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I was doing an English test, and it appeared the question below. The question was stated exactly the way it is presented and there is no context, just the question:

Complete with the correct form:

How ___ does it take from your house to work?

A) Far

B) Long

C) Often

D) Many

I am in doubt between how far and how long. Without a context it is complicated to answer. I would like to know from you guys, what do you think or what expression is more used?

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"How far does it take..." does not sound right. The answer is "long" regardless of any context here.

"How far do you have to travel to get to work?" Would be the way to ask the question if distance was the focus.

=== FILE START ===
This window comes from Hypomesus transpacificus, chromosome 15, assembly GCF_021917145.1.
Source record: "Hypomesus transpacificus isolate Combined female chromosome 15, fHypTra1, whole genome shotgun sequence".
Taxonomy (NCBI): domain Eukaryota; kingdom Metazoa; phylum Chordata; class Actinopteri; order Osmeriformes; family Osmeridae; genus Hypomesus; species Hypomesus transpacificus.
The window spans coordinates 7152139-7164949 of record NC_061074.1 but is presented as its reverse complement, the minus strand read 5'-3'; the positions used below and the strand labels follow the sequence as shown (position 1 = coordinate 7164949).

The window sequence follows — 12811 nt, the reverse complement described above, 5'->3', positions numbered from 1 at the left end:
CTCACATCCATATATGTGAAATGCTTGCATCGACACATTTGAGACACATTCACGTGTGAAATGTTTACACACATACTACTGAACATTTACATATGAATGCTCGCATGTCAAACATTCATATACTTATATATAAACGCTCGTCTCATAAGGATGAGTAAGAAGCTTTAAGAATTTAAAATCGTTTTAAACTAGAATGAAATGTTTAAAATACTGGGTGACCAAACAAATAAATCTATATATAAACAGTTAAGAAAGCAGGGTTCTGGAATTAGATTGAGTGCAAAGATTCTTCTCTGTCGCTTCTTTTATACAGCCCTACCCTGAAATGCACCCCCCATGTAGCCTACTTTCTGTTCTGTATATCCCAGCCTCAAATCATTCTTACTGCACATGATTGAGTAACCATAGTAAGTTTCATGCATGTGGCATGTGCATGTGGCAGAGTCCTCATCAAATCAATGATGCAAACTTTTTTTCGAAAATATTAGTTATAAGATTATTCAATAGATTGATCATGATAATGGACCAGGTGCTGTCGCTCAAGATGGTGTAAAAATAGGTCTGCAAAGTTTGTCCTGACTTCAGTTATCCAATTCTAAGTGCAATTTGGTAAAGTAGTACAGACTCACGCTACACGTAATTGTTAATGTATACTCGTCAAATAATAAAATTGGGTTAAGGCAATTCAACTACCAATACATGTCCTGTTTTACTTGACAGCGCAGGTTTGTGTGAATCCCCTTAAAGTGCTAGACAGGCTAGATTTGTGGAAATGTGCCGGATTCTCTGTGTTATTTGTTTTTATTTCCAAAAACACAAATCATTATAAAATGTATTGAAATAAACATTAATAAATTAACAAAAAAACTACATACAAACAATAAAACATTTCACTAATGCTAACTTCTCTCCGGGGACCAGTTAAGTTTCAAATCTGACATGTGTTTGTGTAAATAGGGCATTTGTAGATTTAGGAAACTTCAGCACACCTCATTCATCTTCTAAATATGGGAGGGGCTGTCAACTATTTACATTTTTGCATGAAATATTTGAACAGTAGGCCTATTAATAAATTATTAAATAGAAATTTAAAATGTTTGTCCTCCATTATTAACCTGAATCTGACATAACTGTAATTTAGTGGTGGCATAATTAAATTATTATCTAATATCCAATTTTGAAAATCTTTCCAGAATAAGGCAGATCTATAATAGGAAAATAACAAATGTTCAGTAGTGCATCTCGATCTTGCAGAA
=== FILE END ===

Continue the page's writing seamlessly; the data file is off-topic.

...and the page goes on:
Edit: Something not sounding right isn't enough of a reason so here's another way to think about this. Things "take" time, not distance.

It takes a minute to walk there.

Correct.

It takes a meter to walk there.

Incorrect.

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    But if the question was formulated as "How ___ do you have to travel?", both "far" and "long" would have been correct. :) – oerkelens Jan 28 '14 at 15:17
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The "does it take" part is the hint in this case: You could reasonably ask how far it is from your house to work. "Does it take" however is short for "does it take you to travel/to go from your house to work". In that case, the only word that fits is "long".

"How far is it from your house to work?"

"How long does it take from your house to work?"

"How often doe you go from your house to your work?"

"How many miles is it from your house to your work?"

"How many times per week do you go from your house to your work?"

The different options that are given all come with different idioms to complete the question.

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